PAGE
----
As part of our commitment to sustainable practices, VIA made sure that a high percentage of the built-in furniture from our former Homer Street offices in Vancouver were repurposed into new design and office projects.
The Catfé was one of the beneficiaries of this program, and we have been excited to see how things have come along since their location in International Village was announced a few months back.
The Catfé offers patrons the opportunity to purchase a coffee and then enter a separate lounge with a variety of potential feline friends. There is also a program wherein if one of these rescue cats and clients hit it off, there are BCSPCA adoption services available. It is an interesting prospect and has garnered a lot of buzz for the second floor of the shopping center at Stadium-Chinatown SkyTrain Station.
International Village is one of VIA’s projects dating back to the early nineties. The Catfé retail space overlooks the entrance plaza that acts as the crossroads between Vancouver’s Chinatown and the sprouting Northeast False Creek neighbourhood that is growing around stadiums and SkyTrain station. This new activity may re-enliven this retail hub with new users and cat-crazy activity.
Congrats cool cats. We can’t wait to see where it goes from here.
Halloween is an urbanist holiday (shhh don’t tell anybody).
Halloween as a Holiday – more than any other – is about neighbourhood. It is a holiday that teaches and surpasses what it means to be part of a community. I have a strong connection to this holiday, and as an adult still dress up in costume to both enjoy the night with my neighbours and to hand out candy to children and compliment their costumed efforts to keep that neighbourly tradition alive. However, as a planner and urban designer, this holiday taught me a great deal. As a child dragging a pillowcase full of sugar treats through the night, I learned a lot about city-building, even if I wasn’t aware at the time.
This is a holiday that survives on social capital, but is also innately reliant on the built environment. The basic premise is right in the phrase joyfully screamed at each doorway: “Trick-or-Treat!” It is a social contract that demands participation from both sides (I give more candy to those with more effort and heart in their costumes), but is also inherently connects that participation to the larger community. The act of decorating yards with jack-o-lanterns is to be explicit about participation as a “neighbour”. The young, going from door to door, are shown their connection to their community and their place with each glowing pumpkin or “scary” display, expressing connection and distinctiveness of each “home”.
Best Neighbourhoods for Trick-or-Treating
The tradition of Trick or Treating, as it still exists, by its nature of going from door to door is a very urban act. One thing it teaches a child (or at least this planner-to-be) is about livable density. Because my family had moved through a number of neighbourhoods when I was young, I started realizing that not all were built equally for the door-to-door quest. The desire for MORE CANDY forced into me a realization that some neighbourhoods were hard to walk through and garnered little loot, while others left me with more candy than my small arms could carry.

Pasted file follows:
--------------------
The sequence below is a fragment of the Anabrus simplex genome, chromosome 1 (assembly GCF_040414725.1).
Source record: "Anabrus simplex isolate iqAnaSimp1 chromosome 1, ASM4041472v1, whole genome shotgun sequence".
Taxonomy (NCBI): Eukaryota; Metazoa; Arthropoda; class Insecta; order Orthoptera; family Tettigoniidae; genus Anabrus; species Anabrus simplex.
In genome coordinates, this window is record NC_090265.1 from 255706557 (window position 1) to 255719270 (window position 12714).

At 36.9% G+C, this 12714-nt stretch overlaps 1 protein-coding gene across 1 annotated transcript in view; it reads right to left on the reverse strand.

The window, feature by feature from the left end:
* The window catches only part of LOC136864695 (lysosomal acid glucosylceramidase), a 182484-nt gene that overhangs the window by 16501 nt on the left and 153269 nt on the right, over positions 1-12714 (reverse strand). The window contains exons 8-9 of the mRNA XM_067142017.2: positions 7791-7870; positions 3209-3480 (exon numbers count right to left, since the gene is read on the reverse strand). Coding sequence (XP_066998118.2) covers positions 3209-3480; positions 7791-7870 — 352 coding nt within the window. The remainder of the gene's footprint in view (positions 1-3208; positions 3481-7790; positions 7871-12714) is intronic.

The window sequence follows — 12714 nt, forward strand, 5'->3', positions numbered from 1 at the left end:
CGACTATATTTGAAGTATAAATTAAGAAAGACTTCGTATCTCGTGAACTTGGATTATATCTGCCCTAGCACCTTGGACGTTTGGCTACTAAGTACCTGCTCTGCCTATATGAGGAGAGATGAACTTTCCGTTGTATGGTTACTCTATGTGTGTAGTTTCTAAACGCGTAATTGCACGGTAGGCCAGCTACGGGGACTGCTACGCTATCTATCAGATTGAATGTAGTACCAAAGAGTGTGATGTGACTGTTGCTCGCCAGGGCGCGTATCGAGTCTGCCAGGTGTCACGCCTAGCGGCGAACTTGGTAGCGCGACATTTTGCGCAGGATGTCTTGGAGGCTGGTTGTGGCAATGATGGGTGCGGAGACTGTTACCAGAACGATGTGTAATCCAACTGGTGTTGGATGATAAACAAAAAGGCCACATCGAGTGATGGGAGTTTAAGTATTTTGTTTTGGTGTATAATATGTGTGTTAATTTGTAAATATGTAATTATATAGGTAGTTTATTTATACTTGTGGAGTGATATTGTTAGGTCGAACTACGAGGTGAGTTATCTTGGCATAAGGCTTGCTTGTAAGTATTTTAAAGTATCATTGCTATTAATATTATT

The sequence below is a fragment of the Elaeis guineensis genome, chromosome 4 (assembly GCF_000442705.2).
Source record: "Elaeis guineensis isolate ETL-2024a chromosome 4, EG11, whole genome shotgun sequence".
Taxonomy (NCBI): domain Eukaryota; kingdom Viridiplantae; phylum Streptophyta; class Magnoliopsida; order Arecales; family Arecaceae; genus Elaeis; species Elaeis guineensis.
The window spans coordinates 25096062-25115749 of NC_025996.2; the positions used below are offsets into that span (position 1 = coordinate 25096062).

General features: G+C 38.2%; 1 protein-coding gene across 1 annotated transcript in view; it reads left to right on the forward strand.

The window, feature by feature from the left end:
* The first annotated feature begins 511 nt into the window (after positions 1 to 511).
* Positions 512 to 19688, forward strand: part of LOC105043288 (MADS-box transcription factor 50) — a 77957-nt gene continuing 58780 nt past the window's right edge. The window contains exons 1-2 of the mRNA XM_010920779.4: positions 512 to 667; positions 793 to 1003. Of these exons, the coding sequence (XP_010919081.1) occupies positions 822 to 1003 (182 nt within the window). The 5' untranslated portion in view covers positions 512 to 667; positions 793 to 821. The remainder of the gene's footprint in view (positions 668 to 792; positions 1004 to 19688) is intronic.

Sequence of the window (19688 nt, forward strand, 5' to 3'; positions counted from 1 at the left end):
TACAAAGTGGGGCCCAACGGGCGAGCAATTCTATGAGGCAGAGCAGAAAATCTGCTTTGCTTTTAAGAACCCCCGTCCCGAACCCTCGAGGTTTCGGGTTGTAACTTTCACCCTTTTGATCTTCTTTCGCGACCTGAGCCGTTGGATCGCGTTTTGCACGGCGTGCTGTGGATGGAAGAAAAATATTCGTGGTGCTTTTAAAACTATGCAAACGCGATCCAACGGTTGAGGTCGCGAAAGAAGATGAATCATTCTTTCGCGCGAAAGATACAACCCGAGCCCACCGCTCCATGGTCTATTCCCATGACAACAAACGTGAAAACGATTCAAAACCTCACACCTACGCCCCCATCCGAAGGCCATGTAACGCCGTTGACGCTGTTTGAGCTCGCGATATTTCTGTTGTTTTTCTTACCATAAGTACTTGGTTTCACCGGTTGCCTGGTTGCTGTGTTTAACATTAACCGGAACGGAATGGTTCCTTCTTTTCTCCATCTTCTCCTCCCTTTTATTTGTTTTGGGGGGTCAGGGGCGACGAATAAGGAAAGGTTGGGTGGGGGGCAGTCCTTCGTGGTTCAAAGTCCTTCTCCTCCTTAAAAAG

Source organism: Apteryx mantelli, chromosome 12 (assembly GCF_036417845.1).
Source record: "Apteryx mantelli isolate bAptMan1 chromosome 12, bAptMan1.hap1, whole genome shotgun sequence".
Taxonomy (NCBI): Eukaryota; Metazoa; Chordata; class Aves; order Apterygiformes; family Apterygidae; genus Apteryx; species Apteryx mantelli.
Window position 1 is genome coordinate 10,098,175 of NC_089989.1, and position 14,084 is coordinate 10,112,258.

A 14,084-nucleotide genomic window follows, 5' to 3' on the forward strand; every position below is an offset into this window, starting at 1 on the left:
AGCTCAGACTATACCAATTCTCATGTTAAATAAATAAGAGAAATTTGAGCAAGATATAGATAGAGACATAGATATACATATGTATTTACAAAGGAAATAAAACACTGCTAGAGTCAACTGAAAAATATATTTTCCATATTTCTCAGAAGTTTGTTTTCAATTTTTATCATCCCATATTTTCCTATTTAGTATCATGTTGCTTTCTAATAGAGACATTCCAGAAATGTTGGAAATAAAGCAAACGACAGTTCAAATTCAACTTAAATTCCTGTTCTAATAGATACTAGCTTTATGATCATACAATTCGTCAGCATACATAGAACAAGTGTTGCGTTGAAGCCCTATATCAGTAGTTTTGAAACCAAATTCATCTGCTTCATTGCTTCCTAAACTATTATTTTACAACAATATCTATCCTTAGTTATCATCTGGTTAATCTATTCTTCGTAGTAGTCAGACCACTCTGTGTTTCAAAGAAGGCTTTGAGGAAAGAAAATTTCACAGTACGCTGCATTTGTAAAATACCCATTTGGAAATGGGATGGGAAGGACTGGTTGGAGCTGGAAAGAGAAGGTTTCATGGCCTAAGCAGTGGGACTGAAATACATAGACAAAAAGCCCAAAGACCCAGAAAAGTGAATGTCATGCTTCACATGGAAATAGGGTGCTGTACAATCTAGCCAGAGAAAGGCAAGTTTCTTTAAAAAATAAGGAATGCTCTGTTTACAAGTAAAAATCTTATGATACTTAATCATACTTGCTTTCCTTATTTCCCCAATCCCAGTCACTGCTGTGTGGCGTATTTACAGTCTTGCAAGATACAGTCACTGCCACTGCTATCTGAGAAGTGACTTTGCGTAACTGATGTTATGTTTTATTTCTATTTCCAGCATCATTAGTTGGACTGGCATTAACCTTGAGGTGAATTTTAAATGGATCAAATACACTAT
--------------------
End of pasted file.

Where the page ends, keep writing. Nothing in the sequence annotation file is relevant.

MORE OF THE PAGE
The main metric for success of a trick or treater, at least as Seinfeld reminisces, is to “GET CANDY”. What made these neighbourhoods different was their form.
Legends of wealthy suburban houses giving out full size candy bars, didn’t chalk up to the knowledge that I could fill a pillow case to capacity if I went through the socialized row houses and tight packed smaller houses of inner-city working class family neighbourhoods. At a young age I worked out a simple equation: More doors to the street per block = MORE CANDY= better.
At VIA, we like to back-up our poetic declarations with mathematics, so I have decided to ruin my inner child’s favorite holiday with math homework.
I looked at three representative neighbourhoods in Vancouver, BC (where I grew up) to calculate where a child could get the best candy haul.
I have bounded those areas into a 200m (700ft) square. This 4 hectare (10 acre) box gives us at least a couple of blocks to examine and explore as a hypothetical trick-or-treater. As a planner it also gives us some consistency of built form.
As a trick-or-treater, any door to a street is a possibility for candy. Participation varies, but let’s suggest most houses will participate in handing out candy. For this I will assume that each house represents a piece of candy, and that some houses will give out more candy, making up for non-participants – who will have their houses rightfully egged. I have also broken down the units by frontage types:
Doors to the Street [represented below with an Orange candy]: These units have a stoop or door facing public space.
Potential Doors to The Street [represented below with a Blue Candy]: These units have access that could potentially be opened to the public, but face what is often shared or private open spaces. In the case of houses, these could also be counted for secondary dwelling units.
Retail Frontages [represented below with a Red Candy]: These sometimes participants should not be excluded from the festivities especially in mixed use neigbourhoods.
Above Grade Apartment Units [represented below with a Black Candy]: These units are often not directly accessible to the street and were not counted. These inaccessible apartments show why a direct unit-count might not be as useful of a metric, especially in terms of filling a pillow case. I have not included these in the count.
In order for an accurate experience of trick-or-treating to be presented I felt it was worth showing the amount of approximate linear distance a child would have to walk to complete their bon-bon run.